The court resolved this difference between them by noting that in order to send the child to the private Christian school the parents would have to spend nearly $4,500 yearly in fees. The father and the mother are both unemployed at the moment and neither of them can afford to send the child to a private school. The mother conceded and agreed to enroll the child in public school but insisted on a school that was nearer her home and that the child be allowed to enroll in Scripture classes. The father insisted that the child be enrolled in a school nearer his home. Again, the court intervened and pointed out that it makes more sense for the child to be enrolled in a school nearer the mother’s house as the child spends more time with the mother than with the father.
This discussion led to the issue of how many nights each week the child should stay with the father and which nights would be the most appropriate. The mother thought that since the child will be enrolled in public school and not in a Christian school, she should have the child with her on Sunday mornings so that she can attend church with her. She proposed that the child be picked up from school regularly every other week by the father on Thursday so that she can stay with her father until Sunday morning when the mother will pick her up en route to church.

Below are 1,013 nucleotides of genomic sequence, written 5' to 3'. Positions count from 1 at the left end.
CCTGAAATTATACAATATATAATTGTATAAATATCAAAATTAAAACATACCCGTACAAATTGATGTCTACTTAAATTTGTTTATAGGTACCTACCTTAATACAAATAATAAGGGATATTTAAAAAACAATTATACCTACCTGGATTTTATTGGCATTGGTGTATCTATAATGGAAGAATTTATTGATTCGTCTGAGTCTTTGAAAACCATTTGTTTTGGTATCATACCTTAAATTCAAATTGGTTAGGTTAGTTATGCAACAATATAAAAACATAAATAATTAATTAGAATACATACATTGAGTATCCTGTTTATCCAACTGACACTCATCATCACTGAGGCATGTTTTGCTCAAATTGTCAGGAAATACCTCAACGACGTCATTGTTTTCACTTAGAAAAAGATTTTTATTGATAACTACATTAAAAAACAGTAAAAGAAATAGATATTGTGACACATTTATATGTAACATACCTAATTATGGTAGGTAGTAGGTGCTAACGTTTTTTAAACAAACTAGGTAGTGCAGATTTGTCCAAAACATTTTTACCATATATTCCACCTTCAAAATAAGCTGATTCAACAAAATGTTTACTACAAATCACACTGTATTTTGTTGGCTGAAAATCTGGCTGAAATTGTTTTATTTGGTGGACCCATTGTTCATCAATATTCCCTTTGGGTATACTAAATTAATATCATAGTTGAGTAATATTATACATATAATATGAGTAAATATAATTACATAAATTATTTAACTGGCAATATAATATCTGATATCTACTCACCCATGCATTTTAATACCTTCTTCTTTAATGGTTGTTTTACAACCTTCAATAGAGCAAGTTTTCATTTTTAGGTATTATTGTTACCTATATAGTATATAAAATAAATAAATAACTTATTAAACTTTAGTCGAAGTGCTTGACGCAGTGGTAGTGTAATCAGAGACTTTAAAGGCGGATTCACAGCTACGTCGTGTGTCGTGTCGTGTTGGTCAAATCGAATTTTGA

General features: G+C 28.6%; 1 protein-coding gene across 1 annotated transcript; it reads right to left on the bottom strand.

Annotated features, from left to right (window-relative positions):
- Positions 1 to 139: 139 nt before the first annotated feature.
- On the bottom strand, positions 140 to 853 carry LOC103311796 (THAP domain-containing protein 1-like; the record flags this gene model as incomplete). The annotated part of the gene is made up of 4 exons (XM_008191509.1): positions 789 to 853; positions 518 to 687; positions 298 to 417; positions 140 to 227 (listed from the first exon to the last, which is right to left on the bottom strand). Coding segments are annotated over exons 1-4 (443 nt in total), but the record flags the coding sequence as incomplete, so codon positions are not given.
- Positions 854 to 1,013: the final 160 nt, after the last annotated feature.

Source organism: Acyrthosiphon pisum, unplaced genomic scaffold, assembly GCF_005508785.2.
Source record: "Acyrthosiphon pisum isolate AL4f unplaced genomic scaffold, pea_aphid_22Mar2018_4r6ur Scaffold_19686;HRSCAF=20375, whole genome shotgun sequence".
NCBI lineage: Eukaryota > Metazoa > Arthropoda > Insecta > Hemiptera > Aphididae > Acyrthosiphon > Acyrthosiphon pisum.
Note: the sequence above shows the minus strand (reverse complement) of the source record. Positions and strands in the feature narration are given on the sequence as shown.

Initially the father protested that three nights every other week was unacceptable as he needed time to engage in activities with their child amongst her relatives on her father’s side. He wanted Sundays as well so that the child can meet with his relatives. The court intervened by stating that church with the mother on Sundays was a point of compromise on the issue of where the child should be sent to school.
The court had to remind the parties to be open-minded and to deal with each other in the spirit of good faith and cooperation so that the child will not be able to pit one parent against another when she wants her way. The court had to remind the parents to be mature and think of the best interests of the child instead of their own interests. In the end the father agreed and final orders were issued to reflect the agreement reached by the parties on these issues of conflict.
Married couples often have disagreements about how to raise their children. When these parents divorce or when they separate, the potential for conflict as to child rearing is heightened with the strained relations of trust between the parties. It is difficult for parents who have hurt each other to deal cordially with each other when their children’s interests are in issue. And yet, this is what is required by the law: that parents cooperate with each other in raising their children even when they are divorced so that the child can have a sense of stability and security in his home life. To this end, the Courts will exert all efforts to bring parents to compromise and cooperate for the best interest of their child.
Alan Weiss established aussiedivorce.com.au in 2005. Today, we are Australia leading boutique family law website. We have family lawyers in Sydney, family lawyers in Melbourne, family lawyers in Brisbane.